Rock legend Brian May has not ruled out the possibility of accepting a future peerage and sitting in the House of Lords.
But the 67-year-old Queen guitarist told IBTimes UK he would not take a place in the upper house of Parliament at present.
"In the present situation I can't see it happening, but I'm fine with that – I'm happy being a common person," he said. "[A peerage] would change things. Obviously if were a Lord I would have to start thinking 'well, perhaps that would compromise my neutrality'. But, you know, I would have to take a view."
May, who studied maths and physics at Imperial College London, also ruled out the idea of running to become an MP altogether.
He said: "I considered it but I think I can do a lot more good by being an activist as I am. I don't want to step into one of the existing parties. We have great friends in all of the major parties but I don't want to be an MP because I think that would restrict our movements."
The comments came as the musician unveiled his Common Decency campaign, which is designed to encourage more people to vote and calls for radical reform of the UK's political system.
May explained the campaign, part of the Save Me Trust, does not support one particular party and seeks to establish "true democracy" in Britain.
"I take great pride in that we are colour blind and we have badges of all colours in Common Decency," May said. "We have friends and people that we trust in all of the parties and we have to honour that relationship."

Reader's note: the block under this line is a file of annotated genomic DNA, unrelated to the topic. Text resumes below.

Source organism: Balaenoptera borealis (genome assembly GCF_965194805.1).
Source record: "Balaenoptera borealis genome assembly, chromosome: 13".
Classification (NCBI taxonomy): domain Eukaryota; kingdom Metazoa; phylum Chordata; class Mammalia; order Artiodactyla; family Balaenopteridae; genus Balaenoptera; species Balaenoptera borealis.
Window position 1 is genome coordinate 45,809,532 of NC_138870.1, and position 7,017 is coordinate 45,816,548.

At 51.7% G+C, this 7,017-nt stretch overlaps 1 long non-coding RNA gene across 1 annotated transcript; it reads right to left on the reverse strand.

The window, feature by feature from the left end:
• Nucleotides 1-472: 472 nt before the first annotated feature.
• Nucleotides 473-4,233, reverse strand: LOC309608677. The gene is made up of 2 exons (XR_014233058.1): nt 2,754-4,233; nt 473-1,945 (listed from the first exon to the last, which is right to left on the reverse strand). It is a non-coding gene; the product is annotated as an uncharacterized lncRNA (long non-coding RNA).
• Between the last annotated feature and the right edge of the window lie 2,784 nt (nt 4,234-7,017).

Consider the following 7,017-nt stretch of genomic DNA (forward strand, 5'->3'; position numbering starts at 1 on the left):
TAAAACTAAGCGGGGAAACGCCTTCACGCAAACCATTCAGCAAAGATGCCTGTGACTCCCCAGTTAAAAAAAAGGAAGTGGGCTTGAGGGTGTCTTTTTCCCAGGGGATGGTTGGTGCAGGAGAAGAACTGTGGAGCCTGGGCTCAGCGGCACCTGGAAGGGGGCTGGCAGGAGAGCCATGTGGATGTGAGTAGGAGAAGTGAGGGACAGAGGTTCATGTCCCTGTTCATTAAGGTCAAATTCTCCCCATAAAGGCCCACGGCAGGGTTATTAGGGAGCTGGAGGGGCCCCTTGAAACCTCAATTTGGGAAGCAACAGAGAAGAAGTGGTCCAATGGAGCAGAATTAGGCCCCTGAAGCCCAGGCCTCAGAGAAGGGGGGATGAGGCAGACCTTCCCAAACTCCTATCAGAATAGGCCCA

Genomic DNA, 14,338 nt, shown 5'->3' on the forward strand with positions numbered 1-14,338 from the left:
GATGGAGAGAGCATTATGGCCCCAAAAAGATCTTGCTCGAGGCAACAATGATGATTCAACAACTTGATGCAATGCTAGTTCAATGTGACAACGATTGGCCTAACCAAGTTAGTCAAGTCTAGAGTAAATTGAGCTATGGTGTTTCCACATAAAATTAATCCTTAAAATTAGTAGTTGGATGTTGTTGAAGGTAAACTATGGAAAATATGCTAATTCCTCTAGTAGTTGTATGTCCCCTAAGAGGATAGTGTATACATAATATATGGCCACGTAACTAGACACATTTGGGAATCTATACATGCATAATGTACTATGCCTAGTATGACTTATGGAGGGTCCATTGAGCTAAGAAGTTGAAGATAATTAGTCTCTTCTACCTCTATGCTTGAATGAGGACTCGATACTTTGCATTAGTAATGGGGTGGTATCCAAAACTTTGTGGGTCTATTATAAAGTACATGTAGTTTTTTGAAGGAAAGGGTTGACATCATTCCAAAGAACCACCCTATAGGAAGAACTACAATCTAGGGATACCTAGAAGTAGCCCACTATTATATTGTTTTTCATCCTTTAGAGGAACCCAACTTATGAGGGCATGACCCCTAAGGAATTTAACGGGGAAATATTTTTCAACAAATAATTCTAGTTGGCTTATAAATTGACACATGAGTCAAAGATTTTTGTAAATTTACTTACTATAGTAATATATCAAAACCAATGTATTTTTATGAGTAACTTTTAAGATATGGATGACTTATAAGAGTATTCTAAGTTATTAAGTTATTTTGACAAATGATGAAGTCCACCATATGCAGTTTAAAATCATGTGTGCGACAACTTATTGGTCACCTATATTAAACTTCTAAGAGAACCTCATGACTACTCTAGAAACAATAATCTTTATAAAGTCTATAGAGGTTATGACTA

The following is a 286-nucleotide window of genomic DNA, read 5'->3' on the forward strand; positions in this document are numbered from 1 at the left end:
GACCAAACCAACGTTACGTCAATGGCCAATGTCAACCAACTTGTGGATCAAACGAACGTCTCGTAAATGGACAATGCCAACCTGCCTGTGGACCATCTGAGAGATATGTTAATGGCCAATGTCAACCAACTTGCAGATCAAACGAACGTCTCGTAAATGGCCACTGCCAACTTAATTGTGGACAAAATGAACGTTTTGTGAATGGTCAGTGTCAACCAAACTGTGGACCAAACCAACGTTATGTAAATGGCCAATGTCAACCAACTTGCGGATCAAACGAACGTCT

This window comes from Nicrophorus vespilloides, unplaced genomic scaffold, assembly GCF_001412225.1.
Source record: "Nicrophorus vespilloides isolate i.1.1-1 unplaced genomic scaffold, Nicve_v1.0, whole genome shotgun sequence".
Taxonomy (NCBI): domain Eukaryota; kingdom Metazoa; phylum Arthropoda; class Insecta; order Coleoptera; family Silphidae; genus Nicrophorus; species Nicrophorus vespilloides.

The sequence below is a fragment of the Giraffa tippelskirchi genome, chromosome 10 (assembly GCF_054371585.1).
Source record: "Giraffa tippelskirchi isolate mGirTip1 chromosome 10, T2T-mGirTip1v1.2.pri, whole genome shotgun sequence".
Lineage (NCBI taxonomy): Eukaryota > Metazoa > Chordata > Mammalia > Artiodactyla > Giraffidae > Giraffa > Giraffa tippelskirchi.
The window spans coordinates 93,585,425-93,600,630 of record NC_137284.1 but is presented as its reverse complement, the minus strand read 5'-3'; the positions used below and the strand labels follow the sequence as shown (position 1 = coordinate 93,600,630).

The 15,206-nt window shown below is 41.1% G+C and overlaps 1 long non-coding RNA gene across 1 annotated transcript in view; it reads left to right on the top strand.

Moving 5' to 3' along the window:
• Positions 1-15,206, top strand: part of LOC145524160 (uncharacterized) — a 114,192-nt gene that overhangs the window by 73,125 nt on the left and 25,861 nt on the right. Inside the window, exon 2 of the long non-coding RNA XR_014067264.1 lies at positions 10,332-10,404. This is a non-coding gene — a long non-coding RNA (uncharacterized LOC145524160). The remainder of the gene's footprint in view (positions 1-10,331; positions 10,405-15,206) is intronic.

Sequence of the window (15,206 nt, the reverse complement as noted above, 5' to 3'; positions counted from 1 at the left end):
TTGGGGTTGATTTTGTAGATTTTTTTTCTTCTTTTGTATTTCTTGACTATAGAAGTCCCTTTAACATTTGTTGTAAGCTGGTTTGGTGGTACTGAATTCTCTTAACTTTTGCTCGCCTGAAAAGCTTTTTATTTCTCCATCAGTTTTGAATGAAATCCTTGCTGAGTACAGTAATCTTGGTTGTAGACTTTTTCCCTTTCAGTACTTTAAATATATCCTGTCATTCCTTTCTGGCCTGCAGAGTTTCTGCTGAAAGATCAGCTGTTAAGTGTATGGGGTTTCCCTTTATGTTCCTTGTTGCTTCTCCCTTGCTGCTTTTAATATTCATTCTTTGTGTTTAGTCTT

He added: "That's what is necessary. We need to be colour blind and we need to stop encouraging this idea of juggling between major parties. The two-party system is antiquated and gives rise to the bullying that goes on which stops the democratic process really working."
The rock star stressed Common Decency is not another political party and advocates "broad pillars" of political reform, including the "dismantling of privilege", a proportional representation voting system and, among other things, public ownership of the banks.
The launch comes just weeks before the general election in May, with Labour and the Tories neck and neck (33% vs 33%) in Lord Ashcroft's latest opinion poll.
May said: "On 7 May, we vote for a new Parliament. After five years of powerlessness, we all have just 15 hours of democracy. Just this once, we can seize the opportunity to change the system. If we all get up off our asses we can vote out the fat cats, once and for all."